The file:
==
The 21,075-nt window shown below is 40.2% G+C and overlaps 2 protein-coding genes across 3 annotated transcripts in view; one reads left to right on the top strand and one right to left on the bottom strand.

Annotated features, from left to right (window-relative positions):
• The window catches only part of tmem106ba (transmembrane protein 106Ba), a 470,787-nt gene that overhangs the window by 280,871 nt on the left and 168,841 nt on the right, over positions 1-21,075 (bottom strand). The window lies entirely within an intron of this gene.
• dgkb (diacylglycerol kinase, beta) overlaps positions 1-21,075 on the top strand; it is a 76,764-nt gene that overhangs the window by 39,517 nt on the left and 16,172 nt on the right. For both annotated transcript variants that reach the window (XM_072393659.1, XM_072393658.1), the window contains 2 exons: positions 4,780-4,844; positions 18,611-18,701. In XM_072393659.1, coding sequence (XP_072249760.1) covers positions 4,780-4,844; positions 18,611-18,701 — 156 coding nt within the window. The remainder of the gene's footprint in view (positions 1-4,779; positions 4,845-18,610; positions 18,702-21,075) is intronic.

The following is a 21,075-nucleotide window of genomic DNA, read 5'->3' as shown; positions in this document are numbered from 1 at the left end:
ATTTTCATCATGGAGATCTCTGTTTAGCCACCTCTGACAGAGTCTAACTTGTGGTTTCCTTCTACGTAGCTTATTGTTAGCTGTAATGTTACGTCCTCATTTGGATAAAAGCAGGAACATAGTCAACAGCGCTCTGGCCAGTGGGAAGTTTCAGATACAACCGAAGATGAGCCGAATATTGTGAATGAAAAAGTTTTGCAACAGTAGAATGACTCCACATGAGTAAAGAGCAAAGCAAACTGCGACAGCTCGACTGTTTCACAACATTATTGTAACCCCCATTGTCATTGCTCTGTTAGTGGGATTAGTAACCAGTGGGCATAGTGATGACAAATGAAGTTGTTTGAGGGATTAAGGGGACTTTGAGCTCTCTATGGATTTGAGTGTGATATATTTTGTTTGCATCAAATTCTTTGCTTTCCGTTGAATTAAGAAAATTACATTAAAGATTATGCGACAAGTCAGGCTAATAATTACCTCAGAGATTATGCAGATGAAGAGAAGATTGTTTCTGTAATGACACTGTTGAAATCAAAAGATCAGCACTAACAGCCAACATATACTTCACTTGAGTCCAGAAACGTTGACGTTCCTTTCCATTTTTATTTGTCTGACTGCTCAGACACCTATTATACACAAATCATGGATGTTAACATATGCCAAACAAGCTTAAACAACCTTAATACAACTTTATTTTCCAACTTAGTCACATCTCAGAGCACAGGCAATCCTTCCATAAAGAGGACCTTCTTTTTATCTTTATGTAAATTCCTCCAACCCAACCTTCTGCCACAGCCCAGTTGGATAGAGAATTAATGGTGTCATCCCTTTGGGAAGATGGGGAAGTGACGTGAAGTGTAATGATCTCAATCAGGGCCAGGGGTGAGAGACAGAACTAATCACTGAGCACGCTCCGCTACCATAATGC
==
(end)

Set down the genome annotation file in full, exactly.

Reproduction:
The 21,075-nt window shown below is 40.2% G+C and overlaps 2 protein-coding genes across 3 annotated transcripts in view; one reads left to right on the top strand and one right to left on the bottom strand.

Annotated features, from left to right (window-relative positions):
• The window catches only part of tmem106ba (transmembrane protein 106Ba), a 470,787-nt gene that overhangs the window by 280,871 nt on the left and 168,841 nt on the right, over positions 1-21,075 (bottom strand). The window lies entirely within an intron of this gene.
• dgkb (diacylglycerol kinase, beta) overlaps positions 1-21,075 on the top strand; it is a 76,764-nt gene that overhangs the window by 39,517 nt on the left and 16,172 nt on the right. For both annotated transcript variants that reach the window (XM_072393659.1, XM_072393658.1), the window contains 2 exons: positions 4,780-4,844; positions 18,611-18,701. In XM_072393659.1, coding sequence (XP_072249760.1) covers positions 4,780-4,844; positions 18,611-18,701 — 156 coding nt within the window. The remainder of the gene's footprint in view (positions 1-4,779; positions 4,845-18,610; positions 18,702-21,075) is intronic.

The following is a 21,075-nucleotide window of genomic DNA, read 5'->3' as shown; positions in this document are numbered from 1 at the left end:
ATTTTCATCATGGAGATCTCTGTTTAGCCACCTCTGACAGAGTCTAACTTGTGGTTTCCTTCTACGTAGCTTATTGTTAGCTGTAATGTTACGTCCTCATTTGGATAAAAGCAGGAACATAGTCAACAGCGCTCTGGCCAGTGGGAAGTTTCAGATACAACCGAAGATGAGCCGAATATTGTGAATGAAAAAGTTTTGCAACAGTAGAATGACTCCACATGAGTAAAGAGCAAAGCAAACTGCGACAGCTCGACTGTTTCACAACATTATTGTAACCCCCATTGTCATTGCTCTGTTAGTGGGATTAGTAACCAGTGGGCATAGTGATGACAAATGAAGTTGTTTGAGGGATTAAGGGGACTTTGAGCTCTCTATGGATTTGAGTGTGATATATTTTGTTTGCATCAAATTCTTTGCTTTCCGTTGAATTAAGAAAATTACATTAAAGATTATGCGACAAGTCAGGCTAATAATTACCTCAGAGATTATGCAGATGAAGAGAAGATTGTTTCTGTAATGACACTGTTGAAATCAAAAGATCAGCACTAACAGCCAACATATACTTCACTTGAGTCCAGAAACGTTGACGTTCCTTTCCATTTTTATTTGTCTGACTGCTCAGACACCTATTATACACAAATCATGGATGTTAACATATGCCAAACAAGCTTAAACAACCTTAATACAACTTTATTTTCCAACTTAGTCACATCTCAGAGCACAGGCAATCCTTCCATAAAGAGGACCTTCTTTTTATCTTTATGTAAATTCCTCCAACCCAACCTTCTGCCACAGCCCAGTTGGATAGAGAATTAATGGTGTCATCCCTTTGGGAAGATGGGGAAGTGACGTGAAGTGTAATGATCTCAATCAGGGCCAGGGGTGAGAGACAGAACTAATCACTGAGCACGCTCCGCTACCATAATGC